Why should businesses abandon the advantages they have under the current system? Business leaders who believe that they provide real value to their customers and investors understand that any political influence that they have today can be turned against them in the future. They have confidence that they can win in the market arena; they don’t want to risk their success in the unpredictable political arena.
Thus, business leaders gave crucial legal depositions to defend the McCain-Feingold bipartisan campaign reform law in its first court test, explaining how executives are shaken down by political candidates who implicitly threaten their companies with legal or regulatory pain if they don’t write big checks. Business statesmen have stood up for their country and provided their expertise and insight over and over in the past, and they can do so again. They can show the public at large that business stands for the public interest.
Again, the causes of our current partisan malaise are many. All (including individual citizen responsibility) need attention. But revamping the campaign finance system in this way would both help alleviate the partisanship in Congress and help new candidates break through against entrenched extremists. The voting population is by and large moderate, but a small number of wealthy people with extreme views can play off of light turnouts in primary elections in gerrymandered districts to skew the composition of the Congress toward the ideological wings. Candidates, incumbents and challengers alike, must spend inordinate amounts of time “dialing for dollars” with such prospective big-money donors, and must then be responsive to their interests. For incumbents, that is time not spent on pursuing the public interest.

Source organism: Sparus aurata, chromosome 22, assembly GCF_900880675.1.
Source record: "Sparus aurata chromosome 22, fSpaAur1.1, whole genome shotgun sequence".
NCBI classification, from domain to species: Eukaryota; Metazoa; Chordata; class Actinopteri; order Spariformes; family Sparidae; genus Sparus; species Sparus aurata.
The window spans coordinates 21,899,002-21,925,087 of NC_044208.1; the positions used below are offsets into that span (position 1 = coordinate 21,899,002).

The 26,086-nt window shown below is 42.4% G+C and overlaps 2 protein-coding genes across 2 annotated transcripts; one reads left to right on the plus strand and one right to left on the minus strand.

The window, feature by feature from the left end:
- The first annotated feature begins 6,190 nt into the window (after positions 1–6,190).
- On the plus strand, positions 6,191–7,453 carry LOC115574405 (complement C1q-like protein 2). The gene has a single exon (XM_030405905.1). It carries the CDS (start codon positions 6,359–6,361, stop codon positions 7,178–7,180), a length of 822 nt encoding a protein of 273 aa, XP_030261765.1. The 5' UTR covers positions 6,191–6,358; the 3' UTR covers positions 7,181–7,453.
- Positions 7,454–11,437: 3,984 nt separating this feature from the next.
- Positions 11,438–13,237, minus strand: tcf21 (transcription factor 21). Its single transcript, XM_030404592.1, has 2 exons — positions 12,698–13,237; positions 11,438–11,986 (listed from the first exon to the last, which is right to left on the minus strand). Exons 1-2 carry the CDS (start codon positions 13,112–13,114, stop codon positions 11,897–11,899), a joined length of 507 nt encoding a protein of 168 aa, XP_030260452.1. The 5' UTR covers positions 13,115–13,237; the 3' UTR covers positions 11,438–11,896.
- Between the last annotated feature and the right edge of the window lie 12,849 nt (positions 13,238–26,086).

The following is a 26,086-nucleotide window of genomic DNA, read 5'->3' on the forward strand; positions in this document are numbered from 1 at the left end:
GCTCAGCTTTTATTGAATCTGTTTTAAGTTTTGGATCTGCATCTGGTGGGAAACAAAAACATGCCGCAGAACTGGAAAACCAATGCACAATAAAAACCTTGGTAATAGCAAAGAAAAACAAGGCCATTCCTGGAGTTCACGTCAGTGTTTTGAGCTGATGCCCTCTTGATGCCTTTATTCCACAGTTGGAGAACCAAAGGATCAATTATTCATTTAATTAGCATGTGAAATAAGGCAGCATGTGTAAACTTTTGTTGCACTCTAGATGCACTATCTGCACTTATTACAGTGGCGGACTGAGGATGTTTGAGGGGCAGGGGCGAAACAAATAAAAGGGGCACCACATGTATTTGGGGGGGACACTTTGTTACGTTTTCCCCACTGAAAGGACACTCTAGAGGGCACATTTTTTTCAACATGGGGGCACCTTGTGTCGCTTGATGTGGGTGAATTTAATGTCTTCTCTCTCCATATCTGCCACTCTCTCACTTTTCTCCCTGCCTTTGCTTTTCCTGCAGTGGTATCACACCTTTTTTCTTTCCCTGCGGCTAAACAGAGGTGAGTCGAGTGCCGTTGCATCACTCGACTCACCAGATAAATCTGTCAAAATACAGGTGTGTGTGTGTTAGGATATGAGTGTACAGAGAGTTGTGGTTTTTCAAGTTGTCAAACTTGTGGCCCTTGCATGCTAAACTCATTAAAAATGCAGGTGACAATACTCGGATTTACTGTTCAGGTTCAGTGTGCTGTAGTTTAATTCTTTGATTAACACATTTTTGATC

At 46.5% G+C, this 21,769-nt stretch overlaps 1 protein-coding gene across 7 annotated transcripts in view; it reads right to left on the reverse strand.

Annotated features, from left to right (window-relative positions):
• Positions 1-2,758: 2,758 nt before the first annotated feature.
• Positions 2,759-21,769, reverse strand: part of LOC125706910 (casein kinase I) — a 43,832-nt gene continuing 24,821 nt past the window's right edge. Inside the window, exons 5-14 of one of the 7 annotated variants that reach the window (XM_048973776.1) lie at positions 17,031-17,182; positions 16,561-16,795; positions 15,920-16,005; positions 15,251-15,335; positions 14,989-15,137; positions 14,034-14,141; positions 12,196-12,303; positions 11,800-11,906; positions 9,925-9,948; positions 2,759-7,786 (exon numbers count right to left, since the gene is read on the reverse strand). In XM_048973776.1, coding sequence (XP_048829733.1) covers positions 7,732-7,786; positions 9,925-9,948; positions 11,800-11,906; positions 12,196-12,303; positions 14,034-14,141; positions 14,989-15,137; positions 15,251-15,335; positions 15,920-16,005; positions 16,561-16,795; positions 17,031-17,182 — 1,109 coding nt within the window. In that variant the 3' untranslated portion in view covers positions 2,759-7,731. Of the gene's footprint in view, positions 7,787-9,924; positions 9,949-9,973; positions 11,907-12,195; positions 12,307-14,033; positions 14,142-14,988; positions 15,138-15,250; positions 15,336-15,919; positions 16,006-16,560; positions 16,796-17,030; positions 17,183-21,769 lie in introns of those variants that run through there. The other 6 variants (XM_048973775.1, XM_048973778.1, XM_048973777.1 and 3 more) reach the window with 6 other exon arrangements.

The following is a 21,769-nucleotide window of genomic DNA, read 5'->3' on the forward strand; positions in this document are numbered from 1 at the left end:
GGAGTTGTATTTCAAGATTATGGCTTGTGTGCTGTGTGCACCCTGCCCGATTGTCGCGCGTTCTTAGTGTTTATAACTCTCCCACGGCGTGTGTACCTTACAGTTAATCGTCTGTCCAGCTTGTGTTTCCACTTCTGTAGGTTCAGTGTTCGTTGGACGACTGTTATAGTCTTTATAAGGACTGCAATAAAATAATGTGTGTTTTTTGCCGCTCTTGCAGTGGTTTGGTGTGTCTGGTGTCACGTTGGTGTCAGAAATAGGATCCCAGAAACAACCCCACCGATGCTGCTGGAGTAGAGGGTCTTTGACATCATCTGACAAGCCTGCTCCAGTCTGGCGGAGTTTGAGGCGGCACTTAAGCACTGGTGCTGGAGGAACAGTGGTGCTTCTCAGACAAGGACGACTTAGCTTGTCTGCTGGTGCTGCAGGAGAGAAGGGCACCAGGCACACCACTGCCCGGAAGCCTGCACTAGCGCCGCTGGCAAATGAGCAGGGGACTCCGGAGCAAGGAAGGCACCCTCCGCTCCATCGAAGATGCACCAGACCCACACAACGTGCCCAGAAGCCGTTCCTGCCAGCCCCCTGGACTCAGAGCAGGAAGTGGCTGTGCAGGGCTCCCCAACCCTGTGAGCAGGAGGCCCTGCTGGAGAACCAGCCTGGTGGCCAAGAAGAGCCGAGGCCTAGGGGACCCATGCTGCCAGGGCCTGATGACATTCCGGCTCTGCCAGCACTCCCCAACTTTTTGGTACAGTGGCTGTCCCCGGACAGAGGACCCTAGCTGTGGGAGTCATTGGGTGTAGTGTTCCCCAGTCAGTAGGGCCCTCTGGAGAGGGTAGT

So such a matching program would broaden participation in the political system; increase the incentive for candidates to seek out small contributions; diminish the risk of corruption; and promote competition in federal elections.
In short, the problem in campaign finance is not too much spending, but rather too much dependence on too much money from interests seeking to advance private agendas. More individuals making comparatively small contributions would be healthy for democracy. If business speaks clearly to the American people, they will join in this effort. The agenda to make Washington work is long, but this core issue is the place to build traction and momentum. Making Washington function better can make capitalism function better.
Joe Minarik is senior vice president and director of research for the Committee for Economic Development and coauthor of Sustaining Capitalism: Bipartisan Solutions to Restore Trust & Prosperity